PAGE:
Swastikas and anti-Semitic epithets were found scrawled on a building used by the Jewish Agency in St. Petersburg in Russia. Among the epithets was one that read “All Jews should go to Buchenwald,” naming the death camp in Germany where hundreds of thousands of Jews were murdered during the Holocaust.
The scrawlings were discovered Sunday, and apparently were drawn late Saturday night. The building is located in a central neighborhood of the city. Besides the Jewish Agency, the building houses a number of other Jewish and Israeli institutions, including the Jewish University, a local effort.
There are about 100,000 Jews in St. Petersburg, Jewish Agency officials say, and they enjoy a rich cultural and communal life. Numerous Jewish and Israeli organizations, including Hillel, the Joint Distribution Committee, ORT, Chabad, and others operate in the city, and there is also an Israeli consulate located in St. Petersburg. The Jewish Agency has been in the city for two decades, providing services to tens of thousands of clients, the organization said, stressing that its role in the community was to increase the connection and identification of St. Petersburg Jewry with Jewish communities in Israel and the Diaspora.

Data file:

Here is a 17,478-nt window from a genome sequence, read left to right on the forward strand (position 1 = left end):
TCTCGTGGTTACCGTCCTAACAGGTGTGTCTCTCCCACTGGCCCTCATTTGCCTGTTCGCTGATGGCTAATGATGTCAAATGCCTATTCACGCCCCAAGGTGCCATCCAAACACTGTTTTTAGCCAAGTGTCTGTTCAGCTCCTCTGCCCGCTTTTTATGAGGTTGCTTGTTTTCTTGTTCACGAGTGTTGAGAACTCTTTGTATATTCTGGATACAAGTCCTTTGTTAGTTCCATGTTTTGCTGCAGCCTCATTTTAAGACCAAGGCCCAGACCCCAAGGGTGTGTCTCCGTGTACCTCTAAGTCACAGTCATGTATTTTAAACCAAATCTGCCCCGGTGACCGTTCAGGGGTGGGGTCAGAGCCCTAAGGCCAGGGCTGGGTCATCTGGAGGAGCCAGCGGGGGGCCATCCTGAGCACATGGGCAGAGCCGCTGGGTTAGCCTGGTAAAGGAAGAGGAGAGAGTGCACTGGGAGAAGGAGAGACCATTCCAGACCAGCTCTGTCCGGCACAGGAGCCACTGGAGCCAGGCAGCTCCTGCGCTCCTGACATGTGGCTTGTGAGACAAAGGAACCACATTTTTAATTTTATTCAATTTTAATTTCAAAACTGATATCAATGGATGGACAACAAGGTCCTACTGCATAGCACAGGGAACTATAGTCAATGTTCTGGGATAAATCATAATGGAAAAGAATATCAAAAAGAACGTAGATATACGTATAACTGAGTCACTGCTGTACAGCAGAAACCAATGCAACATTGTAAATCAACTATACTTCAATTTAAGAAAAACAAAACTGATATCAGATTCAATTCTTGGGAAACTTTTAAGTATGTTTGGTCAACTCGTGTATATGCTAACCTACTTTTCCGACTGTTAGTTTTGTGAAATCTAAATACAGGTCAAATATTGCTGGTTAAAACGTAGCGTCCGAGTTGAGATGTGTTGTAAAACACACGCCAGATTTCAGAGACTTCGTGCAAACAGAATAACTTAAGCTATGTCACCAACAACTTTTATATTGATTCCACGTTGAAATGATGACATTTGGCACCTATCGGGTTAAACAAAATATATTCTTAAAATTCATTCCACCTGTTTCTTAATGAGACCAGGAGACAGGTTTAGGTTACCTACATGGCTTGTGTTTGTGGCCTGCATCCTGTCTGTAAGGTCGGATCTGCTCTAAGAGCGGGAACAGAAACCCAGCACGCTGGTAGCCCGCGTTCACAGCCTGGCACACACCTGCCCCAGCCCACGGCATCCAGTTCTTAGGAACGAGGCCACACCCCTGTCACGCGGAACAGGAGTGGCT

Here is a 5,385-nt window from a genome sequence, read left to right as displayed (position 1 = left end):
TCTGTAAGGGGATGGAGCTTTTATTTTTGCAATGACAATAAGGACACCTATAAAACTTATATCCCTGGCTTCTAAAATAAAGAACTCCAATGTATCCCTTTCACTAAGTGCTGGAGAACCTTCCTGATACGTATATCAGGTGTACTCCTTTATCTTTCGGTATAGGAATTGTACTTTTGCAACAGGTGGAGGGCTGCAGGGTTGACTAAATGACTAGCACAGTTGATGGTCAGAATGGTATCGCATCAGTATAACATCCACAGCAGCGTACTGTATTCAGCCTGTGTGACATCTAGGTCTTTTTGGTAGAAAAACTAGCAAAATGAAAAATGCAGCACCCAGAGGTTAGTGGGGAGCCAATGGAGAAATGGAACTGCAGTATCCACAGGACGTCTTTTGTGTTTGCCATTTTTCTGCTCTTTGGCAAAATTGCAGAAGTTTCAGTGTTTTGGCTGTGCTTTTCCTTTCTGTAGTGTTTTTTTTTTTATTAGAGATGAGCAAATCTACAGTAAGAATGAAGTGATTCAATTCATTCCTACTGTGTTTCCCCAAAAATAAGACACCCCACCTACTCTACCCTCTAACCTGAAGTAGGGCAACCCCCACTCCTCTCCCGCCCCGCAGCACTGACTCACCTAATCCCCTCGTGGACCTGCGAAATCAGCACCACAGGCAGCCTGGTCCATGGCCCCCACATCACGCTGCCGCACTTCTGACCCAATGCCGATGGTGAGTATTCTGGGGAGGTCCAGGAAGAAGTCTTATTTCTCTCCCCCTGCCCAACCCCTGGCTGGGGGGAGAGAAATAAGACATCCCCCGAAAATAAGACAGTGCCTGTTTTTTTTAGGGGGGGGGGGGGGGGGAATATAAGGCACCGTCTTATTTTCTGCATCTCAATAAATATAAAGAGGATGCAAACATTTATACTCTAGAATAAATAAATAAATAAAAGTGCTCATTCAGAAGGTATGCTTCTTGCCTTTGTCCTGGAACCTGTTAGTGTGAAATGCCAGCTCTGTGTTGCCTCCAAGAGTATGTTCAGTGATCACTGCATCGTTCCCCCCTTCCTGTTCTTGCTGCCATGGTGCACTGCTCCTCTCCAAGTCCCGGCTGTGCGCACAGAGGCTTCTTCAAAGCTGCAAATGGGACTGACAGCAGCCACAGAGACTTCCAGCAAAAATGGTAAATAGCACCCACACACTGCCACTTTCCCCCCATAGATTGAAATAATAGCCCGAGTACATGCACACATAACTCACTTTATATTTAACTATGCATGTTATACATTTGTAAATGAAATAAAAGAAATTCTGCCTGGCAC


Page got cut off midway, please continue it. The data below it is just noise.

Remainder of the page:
A Jewish Agency official condemned the action, and expressed hope that police would quickly round up the perpetrators of what the official called “a hate crime directed at Jews, both in St. Petersburg and around the world.”